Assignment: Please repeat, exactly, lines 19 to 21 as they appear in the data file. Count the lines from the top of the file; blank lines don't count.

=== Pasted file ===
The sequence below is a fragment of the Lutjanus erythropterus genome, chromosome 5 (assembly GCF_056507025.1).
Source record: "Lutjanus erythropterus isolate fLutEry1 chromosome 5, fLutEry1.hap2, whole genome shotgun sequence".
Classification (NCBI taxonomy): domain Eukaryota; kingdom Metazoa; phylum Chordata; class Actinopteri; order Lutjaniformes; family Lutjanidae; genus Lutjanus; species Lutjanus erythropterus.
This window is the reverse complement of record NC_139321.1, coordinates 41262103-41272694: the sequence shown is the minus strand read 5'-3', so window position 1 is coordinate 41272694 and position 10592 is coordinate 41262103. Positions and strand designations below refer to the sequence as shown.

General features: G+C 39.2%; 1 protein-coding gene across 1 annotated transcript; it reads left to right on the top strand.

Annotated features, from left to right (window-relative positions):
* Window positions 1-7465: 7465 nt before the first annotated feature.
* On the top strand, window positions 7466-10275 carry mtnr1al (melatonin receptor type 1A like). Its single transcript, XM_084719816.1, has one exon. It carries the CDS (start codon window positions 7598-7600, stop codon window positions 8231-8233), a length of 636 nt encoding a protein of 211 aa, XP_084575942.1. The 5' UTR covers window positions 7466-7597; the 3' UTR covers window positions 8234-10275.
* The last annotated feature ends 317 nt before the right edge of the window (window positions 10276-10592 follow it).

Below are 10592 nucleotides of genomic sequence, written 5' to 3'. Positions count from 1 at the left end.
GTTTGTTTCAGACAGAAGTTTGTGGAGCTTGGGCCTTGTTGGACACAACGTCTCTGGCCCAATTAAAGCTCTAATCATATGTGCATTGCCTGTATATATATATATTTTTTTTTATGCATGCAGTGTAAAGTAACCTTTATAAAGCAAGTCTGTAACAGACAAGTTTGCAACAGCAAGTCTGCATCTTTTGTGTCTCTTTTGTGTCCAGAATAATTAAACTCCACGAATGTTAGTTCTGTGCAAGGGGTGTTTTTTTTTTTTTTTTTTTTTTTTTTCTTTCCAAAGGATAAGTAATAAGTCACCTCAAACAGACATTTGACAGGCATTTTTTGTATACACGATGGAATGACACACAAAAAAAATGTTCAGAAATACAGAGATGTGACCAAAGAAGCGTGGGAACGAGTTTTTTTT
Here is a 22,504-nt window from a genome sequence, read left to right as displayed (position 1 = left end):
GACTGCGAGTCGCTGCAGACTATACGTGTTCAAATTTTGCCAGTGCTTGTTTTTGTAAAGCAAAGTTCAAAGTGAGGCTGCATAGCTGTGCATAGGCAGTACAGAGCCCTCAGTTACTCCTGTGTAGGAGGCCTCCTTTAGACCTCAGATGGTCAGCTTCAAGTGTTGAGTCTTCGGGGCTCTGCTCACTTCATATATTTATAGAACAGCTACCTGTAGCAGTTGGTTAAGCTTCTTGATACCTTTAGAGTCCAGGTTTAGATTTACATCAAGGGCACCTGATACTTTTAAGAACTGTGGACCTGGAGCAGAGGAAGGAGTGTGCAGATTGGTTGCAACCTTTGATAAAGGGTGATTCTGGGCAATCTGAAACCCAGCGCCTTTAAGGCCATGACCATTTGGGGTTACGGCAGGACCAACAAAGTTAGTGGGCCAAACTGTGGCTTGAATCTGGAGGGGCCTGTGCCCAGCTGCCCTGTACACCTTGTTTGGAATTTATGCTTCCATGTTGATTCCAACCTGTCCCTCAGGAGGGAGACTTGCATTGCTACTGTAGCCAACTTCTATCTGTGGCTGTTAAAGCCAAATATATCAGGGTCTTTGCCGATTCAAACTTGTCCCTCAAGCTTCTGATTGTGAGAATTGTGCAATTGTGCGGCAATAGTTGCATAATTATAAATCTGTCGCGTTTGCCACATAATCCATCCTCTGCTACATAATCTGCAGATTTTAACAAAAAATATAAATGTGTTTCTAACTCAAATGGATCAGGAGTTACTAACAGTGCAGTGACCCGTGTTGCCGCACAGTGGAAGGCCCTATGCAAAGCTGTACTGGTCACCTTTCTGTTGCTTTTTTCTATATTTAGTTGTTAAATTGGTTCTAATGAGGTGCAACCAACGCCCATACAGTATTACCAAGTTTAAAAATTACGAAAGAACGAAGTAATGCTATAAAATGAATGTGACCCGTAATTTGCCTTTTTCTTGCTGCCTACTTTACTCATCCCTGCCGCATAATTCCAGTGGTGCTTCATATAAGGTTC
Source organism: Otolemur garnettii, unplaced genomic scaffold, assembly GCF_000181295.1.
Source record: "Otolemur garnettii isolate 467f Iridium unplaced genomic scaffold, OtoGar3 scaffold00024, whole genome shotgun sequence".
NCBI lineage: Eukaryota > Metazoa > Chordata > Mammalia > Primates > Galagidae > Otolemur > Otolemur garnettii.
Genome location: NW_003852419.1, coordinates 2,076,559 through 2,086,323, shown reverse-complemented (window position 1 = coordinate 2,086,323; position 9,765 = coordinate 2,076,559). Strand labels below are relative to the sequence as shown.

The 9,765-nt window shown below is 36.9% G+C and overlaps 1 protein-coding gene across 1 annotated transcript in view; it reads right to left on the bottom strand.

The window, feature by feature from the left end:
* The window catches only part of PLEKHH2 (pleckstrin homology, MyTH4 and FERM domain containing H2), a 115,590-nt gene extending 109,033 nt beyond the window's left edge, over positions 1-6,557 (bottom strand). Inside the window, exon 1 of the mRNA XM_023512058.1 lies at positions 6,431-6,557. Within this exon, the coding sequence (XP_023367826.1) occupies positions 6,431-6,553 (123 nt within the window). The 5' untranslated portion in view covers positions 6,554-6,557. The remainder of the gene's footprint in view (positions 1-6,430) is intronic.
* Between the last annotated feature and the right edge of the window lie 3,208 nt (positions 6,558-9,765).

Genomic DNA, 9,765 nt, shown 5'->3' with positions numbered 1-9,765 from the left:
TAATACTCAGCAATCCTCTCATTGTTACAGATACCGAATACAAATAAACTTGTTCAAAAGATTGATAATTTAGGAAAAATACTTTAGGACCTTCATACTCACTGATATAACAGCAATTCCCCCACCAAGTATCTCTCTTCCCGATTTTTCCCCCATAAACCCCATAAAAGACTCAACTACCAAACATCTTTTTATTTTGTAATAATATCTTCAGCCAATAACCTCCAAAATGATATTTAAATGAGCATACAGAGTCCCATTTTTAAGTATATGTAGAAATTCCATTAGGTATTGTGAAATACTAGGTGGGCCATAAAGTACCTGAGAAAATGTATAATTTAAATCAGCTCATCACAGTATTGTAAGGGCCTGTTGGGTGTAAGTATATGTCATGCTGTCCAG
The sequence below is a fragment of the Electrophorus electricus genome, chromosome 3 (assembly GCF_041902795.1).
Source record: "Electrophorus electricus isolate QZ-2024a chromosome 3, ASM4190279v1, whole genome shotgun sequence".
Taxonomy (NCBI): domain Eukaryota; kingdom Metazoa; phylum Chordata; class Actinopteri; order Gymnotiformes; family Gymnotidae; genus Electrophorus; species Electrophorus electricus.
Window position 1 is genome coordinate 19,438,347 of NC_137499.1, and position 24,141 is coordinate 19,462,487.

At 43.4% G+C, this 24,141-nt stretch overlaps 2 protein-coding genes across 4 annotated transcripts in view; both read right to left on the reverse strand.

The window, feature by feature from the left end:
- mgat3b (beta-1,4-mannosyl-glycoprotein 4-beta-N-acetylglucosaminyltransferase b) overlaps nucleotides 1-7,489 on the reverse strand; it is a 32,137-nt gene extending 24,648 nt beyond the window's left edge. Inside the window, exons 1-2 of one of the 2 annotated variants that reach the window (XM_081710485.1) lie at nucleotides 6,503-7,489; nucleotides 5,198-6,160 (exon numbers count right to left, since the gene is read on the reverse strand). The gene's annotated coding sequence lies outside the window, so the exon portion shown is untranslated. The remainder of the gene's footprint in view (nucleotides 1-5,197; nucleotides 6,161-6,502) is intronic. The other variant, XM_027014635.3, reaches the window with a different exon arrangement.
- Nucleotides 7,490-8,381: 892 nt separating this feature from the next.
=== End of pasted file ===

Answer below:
The window, feature by feature from the left end:
* The window catches only part of PLEKHH2 (pleckstrin homology, MyTH4 and FERM domain containing H2), a 115,590-nt gene extending 109,033 nt beyond the window's left edge, over positions 1-6,557 (bottom strand). Inside the window, exon 1 of the mRNA XM_023512058.1 lies at positions 6,431-6,557. Within this exon, the coding sequence (XP_023367826.1) occupies positions 6,431-6,553 (123 nt within the window). The 5' untranslated portion in view covers positions 6,554-6,557. The remainder of the gene's footprint in view (positions 1-6,430) is intronic.
* Between the last annotated feature and the right edge of the window lie 3,208 nt (positions 6,558-9,765).